To put this noble topic briefly, the reality of speech does not depend on the vocalization of speech from certain organs. This limitation, pertaining to ordinary language and general usage, derives from habit and familiarity as well as thoughts and ideas. Otherwise there is no limitation or conditioning in the meaning [of speech] itself. 'Knowledge' comprises of sheer cognition and the manifesting of a thing to the knower and it is not confined to being cognized through some material means such as the brain, or through such non-material means as the common sense (hiss-e mushtarak) or the tablet of imagination, for instance. If, supposedly, one were to acquire the knowledge of something through his hand or foot, or see or hear something, it would still be knowledge; hearing, and sight. Similarly, when someone sees, hears and speaks in the world of dreams, all these concepts apply to that [that which is, heard, seen or spoken in dreams] without any trace of metaphor, although none of the specific sense organs is employed. Hence, the criterion of cognition as such depends on the applicability of these meanings and concepts. The reality of speech is the expression of that which is in one's mind and consciousness with or without the mediation of any special organ. Even if, supposedly, it should be metaphorical in accordance with language and usage, these limitations do not exist in the concepts and meanings themselves and are applicable in accordance with reason. We do not have any philological discussion on the topic of the Names and Attributes, and the purpose here is affirmation of the meanings themselves, though language and usage should not be helpful to their affirmation.
Accordingly, we say that the reality of speech is the expression of one's intent whether or not it occurs through sensible means, and regardless of whether it belongs to the category of sound, words, or aspiration. 'Speech' in this sense is among the attributes of perfection of existence, for [self]manifestation and expression belong to the reality of existence and subsist through the reality of existence, and the more existence ascends towards perfection and strength, its [self-]manifestation and expression become greater, until it reaches the highest horizon and the exalted station of Necessity, which is the Light of lights, and light upon light, and manifestation upon manifestation, expressing that which lies in the Unseen (ghayb) of the station of wahidiyyah (Unity, i.e. at the plane of the sacred emanation), through the unconditioned sacred emanation (fayd-e muqaddas-e itlaqi) and the existential word 'Be!, and expressing, through the most sacred emanation and the essential ahadi manifestation, the absolute ghayb and the stationless station of ahadiyyah (Unity, i.e. at the plane of the most sacred emanation). And in this ahadi manifestation, the speaker is the ahadi Sacred Essence, and the speech is the most sacred emanation and the manifestation of Essence (tajalli dhati), and the listener the Names and the Attributes. By that very manifestation, the conditioned expressions (ta'ayyunat) of the Names and the Attributes comply and obtain occurrence in Knowledge (tahaqquq-e `ilmi). In the wahidi manifestation, through the sacred emanation (fayd muqaddas), the speaker is the wahidi Sacred Essence, inclusive of all the Names and the Attributes, and speech is the manifestation itself, and the listener and the compliant one on the [plane of] realization are the cognitive archetypes (a'yan 'ilmiyyah) implied in the Names and-the Attributes, which obtain concrete realization by the command `Be!'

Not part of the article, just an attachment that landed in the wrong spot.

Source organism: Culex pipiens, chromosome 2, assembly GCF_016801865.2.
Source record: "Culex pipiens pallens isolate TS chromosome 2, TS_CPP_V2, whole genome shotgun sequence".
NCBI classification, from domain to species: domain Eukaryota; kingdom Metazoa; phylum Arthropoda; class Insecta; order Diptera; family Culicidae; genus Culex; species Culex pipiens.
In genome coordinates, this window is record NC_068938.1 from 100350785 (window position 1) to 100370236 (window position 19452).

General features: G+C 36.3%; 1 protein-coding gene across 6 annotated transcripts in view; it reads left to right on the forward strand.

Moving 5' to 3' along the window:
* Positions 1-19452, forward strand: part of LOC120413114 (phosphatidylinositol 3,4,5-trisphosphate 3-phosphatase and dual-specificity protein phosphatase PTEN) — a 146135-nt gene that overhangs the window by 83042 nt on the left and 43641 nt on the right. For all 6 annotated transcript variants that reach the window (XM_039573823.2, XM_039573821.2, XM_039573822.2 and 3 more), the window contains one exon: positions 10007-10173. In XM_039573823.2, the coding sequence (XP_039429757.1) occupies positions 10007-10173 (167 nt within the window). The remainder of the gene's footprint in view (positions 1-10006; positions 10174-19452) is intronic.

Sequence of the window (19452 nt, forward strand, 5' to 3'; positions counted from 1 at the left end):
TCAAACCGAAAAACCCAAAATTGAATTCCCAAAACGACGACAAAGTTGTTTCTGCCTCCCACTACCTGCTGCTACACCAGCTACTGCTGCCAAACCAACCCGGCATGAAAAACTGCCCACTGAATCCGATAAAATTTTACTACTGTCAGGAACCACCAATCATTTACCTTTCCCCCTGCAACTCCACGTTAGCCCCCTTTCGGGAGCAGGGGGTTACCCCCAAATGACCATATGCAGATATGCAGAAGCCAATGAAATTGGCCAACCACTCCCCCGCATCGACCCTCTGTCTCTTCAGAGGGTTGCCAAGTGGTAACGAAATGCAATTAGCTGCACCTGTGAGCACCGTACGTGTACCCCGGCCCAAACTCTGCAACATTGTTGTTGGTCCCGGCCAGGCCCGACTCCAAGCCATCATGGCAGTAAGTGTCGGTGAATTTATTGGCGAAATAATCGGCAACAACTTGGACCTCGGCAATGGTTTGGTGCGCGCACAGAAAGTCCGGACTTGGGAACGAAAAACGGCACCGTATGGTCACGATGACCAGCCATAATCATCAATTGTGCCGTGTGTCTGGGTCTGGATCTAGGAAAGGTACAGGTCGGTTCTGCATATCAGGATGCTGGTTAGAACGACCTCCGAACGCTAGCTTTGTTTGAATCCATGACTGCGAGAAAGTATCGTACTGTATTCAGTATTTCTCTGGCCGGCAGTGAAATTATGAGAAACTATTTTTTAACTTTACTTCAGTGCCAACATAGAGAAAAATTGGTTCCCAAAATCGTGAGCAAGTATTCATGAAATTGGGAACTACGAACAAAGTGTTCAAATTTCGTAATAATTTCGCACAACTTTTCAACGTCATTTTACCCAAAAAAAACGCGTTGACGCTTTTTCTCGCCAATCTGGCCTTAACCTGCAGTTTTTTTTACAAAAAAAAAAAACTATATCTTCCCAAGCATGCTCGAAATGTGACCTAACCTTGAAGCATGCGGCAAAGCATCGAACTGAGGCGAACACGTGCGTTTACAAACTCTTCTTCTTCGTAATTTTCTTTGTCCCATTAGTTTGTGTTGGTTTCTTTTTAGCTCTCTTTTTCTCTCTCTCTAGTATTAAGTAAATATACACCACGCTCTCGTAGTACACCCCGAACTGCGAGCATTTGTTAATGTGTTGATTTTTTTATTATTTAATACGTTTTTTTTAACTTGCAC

So when He says 'Be! to every archetypes that He wills to create, it complies with the Divine command, and it as and actualized.
And there are many traditions, which we have not mentioned, that may be cited as evidence on this topic. And all Praise belongs to God firstly and lastly.
 Usul al-Kafi, i,107, "kitab al-tawhid" "bab sifat al-dhat" hadith 1
 Al-Asfar al-arba'ah, vi,118, safar 3, mawqif 2 on the discussion of the Sifat. See also Sabzawaris gloss at this place.
. Misbah al-uns, 130-131; Naqd al-Nusus, fasal 2, p 38.39.
. Muhammad Sa'id ibn Muhammad Mufid Qummi, known as Qadi Said, was an eminent Shi'i Scholar well versed in hadith, philosophy, and literature and strongly inclined towards 'irfan. A pupil of Mulla Muhsin Fayd Kashani Mulla 'Abd al-Razzaq Lahiji and Mulla Rajab 'Ali Tabrizi, he held the office of judgeship in Qum and so came to be known as 'Qadi'. He died in 1103/1691-2 at Qum. Among his works are, al-Arba'un hadith, Asrar al-salat, Hashiyah Uthululjiya, a hashiyah on al-Isharat, Haqiqat al-salat, a sharh of al-Tawhid by al-Shaykh al-Sad'uq (r), al-Bawariq al-malakutiyyah, and Kelid-e behesht.
. Sharh al-Tawhid iii, 54; MS. in Ayatullah Mar'ashi Public Library, Qum.
. Mulla Rajab 'Ali Tabrizi (d 1080/1669-70) was a pupil of Mir Fendereski He was an Aristotelian and taught the works of Ibn Sina. Among his disciples were Qadi Sa'id and Muhammad Tunekabuni. Among his works is Kelid-e behesht, a treatise in Persian on the proof of the existence of the Necessary Being.
. Al-Afsar al-arba'ah, vi,176-284, safar 3, mawqif 3; Sharh al-Isharat, namat 7, fasl 15.
. Al-Afsar al-arb'ah, vi, 263-277, safar 3, mawqif 3, fasl 12.,
. Ibid., 280-290.
. Sharh Hikmat al-ishraq, 358-366; al-Asfar, vi, 423, safar 3, mawqif 6.
 Al-Asfar, vi, 118, safar 3, nawqif 2.